In addition to the challenge of constructing a bridge of such great length—3.8 kilometers (almost 2.4 miles) with a central span of 1,991 meters (more than 6,532 feet)—the building of the Akashi Kaikyo Bridge involved numerous other structural and engineering problems. The Akashi Strait, which the bridge would cross (kaikyo is the Japanese word for strait), is an extremely busy shipping lane. The bridge thus had to be tall enough to allow ships to pass under it, and its construction needed to take place in a manner that would not disrupt ongoing shipping. In addition, the waters the bridge was to span were notorious for gale winds, typhoons, tsunamis, earthquakes, and strong tidal currents, all of which had to be taken into account by the bridge designers, the Honshū-Shikoku Bridge Authority.

Construction of the Akashi Kaikyo Bridge began in 1988. Huge anchorages for the bridge cables were constructed at either end of the planned span, and work began on the two massive support towers out in the water. The concrete foundations for the latter were built into the ocean floor, at a depth of approximately 60 meters (about 197 feet), through the use of large steel caissons, and the prefabricated steel tower sections were then fixed into place on them. To allow clearance for ships, the bridge platform would eventually be placed at a height of 65 meters (a little more than 213 feet) above the water surface. The towers themselves were thus built to a height of 282.8 meters (927.8 feet), making the Akashi Kaikyo Bridge the world’s tallest bridge as well as its longest.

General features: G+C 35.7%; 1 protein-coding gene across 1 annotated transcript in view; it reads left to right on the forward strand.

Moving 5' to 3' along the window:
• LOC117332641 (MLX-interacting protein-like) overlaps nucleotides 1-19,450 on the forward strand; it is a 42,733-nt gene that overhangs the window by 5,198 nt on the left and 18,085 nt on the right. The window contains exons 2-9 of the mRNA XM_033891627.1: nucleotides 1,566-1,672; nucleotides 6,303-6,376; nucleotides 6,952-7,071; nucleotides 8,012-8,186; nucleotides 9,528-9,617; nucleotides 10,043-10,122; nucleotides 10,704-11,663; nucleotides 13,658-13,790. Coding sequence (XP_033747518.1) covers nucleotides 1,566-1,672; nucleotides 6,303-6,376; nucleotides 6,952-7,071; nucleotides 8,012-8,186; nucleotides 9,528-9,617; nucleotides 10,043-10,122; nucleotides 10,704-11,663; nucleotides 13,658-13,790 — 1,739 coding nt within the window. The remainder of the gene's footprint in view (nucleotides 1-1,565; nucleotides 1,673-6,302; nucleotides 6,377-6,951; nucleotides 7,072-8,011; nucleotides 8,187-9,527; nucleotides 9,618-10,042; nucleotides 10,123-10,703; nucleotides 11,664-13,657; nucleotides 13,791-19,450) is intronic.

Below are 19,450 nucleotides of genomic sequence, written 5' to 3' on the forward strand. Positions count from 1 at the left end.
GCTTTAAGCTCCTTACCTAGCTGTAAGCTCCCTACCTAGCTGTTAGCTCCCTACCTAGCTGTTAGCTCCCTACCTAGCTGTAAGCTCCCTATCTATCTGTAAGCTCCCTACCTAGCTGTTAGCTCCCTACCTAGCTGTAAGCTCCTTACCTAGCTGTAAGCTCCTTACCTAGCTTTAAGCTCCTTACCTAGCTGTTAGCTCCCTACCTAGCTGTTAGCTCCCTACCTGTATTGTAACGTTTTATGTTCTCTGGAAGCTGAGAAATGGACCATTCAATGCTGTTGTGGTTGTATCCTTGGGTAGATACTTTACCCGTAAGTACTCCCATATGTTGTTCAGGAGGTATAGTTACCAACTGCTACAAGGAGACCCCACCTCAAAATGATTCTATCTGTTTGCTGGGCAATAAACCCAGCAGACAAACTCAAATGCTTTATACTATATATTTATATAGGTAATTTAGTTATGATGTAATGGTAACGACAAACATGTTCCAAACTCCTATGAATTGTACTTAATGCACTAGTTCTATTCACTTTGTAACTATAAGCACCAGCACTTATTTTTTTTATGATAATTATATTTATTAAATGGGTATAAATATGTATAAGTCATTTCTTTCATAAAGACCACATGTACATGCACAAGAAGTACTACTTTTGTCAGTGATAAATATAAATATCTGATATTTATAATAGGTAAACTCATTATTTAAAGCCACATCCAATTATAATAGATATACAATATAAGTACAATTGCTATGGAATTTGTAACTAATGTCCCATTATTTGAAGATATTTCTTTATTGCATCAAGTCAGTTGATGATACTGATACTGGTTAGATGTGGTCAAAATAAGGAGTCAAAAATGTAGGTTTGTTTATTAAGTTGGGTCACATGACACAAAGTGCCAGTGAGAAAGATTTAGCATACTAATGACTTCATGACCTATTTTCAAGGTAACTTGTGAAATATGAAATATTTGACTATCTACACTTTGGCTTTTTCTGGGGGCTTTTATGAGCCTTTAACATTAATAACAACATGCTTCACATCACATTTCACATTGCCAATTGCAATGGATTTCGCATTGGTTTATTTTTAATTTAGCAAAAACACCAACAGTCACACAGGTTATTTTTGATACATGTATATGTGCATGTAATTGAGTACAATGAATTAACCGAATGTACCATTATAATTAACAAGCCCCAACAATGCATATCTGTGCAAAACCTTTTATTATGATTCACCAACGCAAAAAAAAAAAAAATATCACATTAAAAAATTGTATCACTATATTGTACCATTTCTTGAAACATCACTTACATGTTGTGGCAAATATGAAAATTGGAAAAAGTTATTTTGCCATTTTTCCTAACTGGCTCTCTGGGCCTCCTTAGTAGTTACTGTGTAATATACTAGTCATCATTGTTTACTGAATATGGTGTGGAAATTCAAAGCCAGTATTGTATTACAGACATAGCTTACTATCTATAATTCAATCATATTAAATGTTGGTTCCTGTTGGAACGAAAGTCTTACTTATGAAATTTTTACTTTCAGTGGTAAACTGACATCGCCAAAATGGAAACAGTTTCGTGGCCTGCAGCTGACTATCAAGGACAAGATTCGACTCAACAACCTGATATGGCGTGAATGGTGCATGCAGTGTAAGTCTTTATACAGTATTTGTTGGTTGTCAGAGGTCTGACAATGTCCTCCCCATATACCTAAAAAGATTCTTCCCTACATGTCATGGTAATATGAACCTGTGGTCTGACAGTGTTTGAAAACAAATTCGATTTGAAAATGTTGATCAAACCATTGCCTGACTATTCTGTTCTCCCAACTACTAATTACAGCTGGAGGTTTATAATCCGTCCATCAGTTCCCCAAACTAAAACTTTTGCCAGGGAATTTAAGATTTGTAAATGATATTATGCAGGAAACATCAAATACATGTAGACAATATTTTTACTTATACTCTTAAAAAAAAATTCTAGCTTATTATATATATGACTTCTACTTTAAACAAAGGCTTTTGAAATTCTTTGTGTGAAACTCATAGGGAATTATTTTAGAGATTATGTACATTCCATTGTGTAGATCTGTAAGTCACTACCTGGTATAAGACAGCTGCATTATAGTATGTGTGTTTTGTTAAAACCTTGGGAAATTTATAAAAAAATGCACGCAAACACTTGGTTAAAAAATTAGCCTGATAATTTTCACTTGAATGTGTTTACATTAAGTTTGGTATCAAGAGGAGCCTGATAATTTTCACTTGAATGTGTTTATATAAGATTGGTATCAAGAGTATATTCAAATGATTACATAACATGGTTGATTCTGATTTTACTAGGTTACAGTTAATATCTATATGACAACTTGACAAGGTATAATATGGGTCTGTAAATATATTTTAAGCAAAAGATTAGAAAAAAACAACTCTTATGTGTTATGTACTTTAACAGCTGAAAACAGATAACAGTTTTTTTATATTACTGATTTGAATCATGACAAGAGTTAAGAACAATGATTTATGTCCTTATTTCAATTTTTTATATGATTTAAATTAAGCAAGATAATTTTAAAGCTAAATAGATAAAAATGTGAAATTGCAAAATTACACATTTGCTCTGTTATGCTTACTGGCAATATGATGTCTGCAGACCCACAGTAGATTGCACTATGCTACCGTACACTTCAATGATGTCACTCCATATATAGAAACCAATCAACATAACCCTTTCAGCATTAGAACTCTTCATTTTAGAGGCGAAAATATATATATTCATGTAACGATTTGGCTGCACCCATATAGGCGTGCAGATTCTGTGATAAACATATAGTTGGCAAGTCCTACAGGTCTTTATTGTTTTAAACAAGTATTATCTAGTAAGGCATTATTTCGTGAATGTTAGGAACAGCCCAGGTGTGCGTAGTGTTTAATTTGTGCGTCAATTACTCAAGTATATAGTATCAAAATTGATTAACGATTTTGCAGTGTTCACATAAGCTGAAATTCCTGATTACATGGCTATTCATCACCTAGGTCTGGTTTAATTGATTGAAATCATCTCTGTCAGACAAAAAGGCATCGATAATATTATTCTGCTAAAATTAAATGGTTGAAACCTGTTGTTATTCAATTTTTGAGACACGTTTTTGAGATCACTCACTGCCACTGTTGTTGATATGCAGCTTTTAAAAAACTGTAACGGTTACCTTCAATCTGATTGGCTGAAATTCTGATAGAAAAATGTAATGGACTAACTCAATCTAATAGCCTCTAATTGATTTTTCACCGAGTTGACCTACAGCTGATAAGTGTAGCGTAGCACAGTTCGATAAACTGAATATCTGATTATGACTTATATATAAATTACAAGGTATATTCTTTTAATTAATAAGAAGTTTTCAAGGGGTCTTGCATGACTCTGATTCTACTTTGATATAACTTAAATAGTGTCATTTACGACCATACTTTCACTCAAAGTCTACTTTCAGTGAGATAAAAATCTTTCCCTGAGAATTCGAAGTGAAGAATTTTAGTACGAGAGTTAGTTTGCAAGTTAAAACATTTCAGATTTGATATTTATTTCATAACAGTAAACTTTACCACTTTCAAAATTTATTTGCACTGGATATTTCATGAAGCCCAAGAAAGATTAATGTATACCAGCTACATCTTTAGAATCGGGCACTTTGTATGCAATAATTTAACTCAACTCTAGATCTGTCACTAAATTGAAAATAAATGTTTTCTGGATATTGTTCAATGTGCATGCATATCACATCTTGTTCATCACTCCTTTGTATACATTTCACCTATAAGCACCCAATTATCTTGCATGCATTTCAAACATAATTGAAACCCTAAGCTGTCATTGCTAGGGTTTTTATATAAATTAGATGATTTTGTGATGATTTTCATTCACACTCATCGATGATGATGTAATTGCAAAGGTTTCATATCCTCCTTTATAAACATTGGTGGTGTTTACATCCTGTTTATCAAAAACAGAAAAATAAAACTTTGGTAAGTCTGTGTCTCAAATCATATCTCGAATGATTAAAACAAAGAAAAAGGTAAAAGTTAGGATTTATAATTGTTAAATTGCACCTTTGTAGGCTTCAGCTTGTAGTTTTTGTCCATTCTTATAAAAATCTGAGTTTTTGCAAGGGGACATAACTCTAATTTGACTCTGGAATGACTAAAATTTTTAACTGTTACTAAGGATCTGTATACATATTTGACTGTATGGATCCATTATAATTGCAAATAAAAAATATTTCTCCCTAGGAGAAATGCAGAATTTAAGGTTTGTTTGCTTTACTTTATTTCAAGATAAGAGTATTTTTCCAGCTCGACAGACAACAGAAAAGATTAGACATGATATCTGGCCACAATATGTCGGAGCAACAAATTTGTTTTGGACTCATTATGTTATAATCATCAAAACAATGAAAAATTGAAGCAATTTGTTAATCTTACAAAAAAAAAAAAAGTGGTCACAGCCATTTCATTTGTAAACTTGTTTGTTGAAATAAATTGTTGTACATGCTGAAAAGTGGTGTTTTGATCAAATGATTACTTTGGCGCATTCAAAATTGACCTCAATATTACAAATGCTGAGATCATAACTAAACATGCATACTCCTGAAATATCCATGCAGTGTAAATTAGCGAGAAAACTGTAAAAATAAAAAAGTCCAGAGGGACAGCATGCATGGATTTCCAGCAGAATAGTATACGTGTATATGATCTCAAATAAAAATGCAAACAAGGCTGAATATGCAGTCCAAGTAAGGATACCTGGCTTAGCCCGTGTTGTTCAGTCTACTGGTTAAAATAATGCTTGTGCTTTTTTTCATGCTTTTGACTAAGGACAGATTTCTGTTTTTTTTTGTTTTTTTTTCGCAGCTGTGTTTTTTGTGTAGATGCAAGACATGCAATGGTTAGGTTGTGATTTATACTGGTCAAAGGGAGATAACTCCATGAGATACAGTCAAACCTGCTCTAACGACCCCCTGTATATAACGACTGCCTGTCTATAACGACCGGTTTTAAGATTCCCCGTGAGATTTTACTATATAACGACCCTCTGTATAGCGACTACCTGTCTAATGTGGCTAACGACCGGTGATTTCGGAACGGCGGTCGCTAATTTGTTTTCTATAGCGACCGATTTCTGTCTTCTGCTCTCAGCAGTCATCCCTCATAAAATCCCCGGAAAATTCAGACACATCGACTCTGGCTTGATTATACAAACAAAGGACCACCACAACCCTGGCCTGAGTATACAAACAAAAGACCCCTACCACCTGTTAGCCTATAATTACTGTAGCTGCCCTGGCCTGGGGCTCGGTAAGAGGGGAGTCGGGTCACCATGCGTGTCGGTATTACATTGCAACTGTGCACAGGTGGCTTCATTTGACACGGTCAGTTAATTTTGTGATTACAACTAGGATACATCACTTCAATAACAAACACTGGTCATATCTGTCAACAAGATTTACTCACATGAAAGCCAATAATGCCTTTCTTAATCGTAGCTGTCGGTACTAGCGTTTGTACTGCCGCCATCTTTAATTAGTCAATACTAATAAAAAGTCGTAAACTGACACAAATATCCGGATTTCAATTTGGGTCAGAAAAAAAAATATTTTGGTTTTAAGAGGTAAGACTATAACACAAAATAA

An aerial view of the Akashi Kaikyo Bridge, the world’s longest suspension bridge.

(Kim Rötzel/CC-BY-SA2.5)

The bridge’s design and construction incorporated many unique and innovative aspects. To achieve the overall aerodynamic stability of the structure—of particular concern given the strong winds to which the bridge would be subjected—the engineers built a wind tunnel (the largest of its kind ever built) to test design features. As a result of this testing, twenty tuned mass dampers, or harmonic absorbers, were attached to each tower as a means of adjusting for wind direction and velocity. In addition, a unique cable design was employed in the construction. Instead of using cable made of individual strands twisted together, which could weaken over time as the strands rubbed against each other, the bridge designers used cables in which the strands had been laid side by side and then squeezed together by a specially designed machine.

By prefabricating bridge sections and then transporting them by means of a floating crane to the installation site, the builders allowed shipping in the Akashi Strait to continue without interruption during the various stages of construction. To this same end, a helicopter was used to carry a pilot rope across the strait to assist in bringing the individual cable strands into position.